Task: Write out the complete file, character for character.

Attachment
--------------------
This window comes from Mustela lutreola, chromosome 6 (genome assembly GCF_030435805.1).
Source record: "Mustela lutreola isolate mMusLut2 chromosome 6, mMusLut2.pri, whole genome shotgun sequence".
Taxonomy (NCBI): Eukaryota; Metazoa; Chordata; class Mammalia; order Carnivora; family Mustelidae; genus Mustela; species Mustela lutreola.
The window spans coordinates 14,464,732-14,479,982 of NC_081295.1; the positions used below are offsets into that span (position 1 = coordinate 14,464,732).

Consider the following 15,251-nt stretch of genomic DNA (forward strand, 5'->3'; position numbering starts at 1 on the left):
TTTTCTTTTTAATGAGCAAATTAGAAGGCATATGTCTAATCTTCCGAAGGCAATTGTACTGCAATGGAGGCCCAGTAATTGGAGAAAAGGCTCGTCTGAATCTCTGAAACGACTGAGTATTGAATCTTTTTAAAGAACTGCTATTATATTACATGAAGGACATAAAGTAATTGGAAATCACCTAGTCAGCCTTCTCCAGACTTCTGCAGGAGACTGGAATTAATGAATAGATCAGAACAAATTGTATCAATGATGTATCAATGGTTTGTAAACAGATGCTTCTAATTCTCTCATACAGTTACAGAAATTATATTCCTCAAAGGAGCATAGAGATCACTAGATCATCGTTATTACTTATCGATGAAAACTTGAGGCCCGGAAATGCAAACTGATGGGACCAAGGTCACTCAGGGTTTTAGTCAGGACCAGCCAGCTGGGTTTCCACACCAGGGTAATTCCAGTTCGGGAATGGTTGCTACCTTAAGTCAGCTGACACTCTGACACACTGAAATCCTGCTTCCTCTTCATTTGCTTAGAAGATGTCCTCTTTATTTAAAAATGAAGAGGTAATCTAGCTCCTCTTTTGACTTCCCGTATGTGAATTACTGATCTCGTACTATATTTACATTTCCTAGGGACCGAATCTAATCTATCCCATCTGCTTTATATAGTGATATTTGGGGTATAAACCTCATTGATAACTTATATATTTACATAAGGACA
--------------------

This window comes from Mustela lutreola, chromosome 6 (genome assembly GCF_030435805.1).
Source record: "Mustela lutreola isolate mMusLut2 chromosome 6, mMusLut2.pri, whole genome shotgun sequence".
Taxonomy (NCBI): Eukaryota; Metazoa; Chordata; class Mammalia; order Carnivora; family Mustelidae; genus Mustela; species Mustela lutreola.
The window spans coordinates 14,464,732-14,479,982 of NC_081295.1; the positions used below are offsets into that span (position 1 = coordinate 14,464,732).

Consider the following 15,251-nt stretch of genomic DNA (forward strand, 5'->3'; position numbering starts at 1 on the left):
TTTTCTTTTTAATGAGCAAATTAGAAGGCATATGTCTAATCTTCCGAAGGCAATTGTACTGCAATGGAGGCCCAGTAATTGGAGAAAAGGCTCGTCTGAATCTCTGAAACGACTGAGTATTGAATCTTTTTAAAGAACTGCTATTATATTACATGAAGGACATAAAGTAATTGGAAATCACCTAGTCAGCCTTCTCCAGACTTCTGCAGGAGACTGGAATTAATGAATAGATCAGAACAAATTGTATCAATGATGTATCAATGGTTTGTAAACAGATGCTTCTAATTCTCTCATACAGTTACAGAAATTATATTCCTCAAAGGAGCATAGAGATCACTAGATCATCGTTATTACTTATCGATGAAAACTTGAGGCCCGGAAATGCAAACTGATGGGACCAAGGTCACTCAGGGTTTTAGTCAGGACCAGCCAGCTGGGTTTCCACACCAGGGTAATTCCAGTTCGGGAATGGTTGCTACCTTAAGTCAGCTGACACTCTGACACACTGAAATCCTGCTTCCTCTTCATTTGCTTAGAAGATGTCCTCTTTATTTAAAAATGAAGAGGTAATCTAGCTCCTCTTTTGACTTCCCGTATGTGAATTACTGATCTCGTACTATATTTACATTTCCTAGGGACCGAATCTAATCTATCCCATCTGCTTTATATAGTGATATTTGGGGTATAAACCTCATTGATAACTTATATATTTACATAAGGACA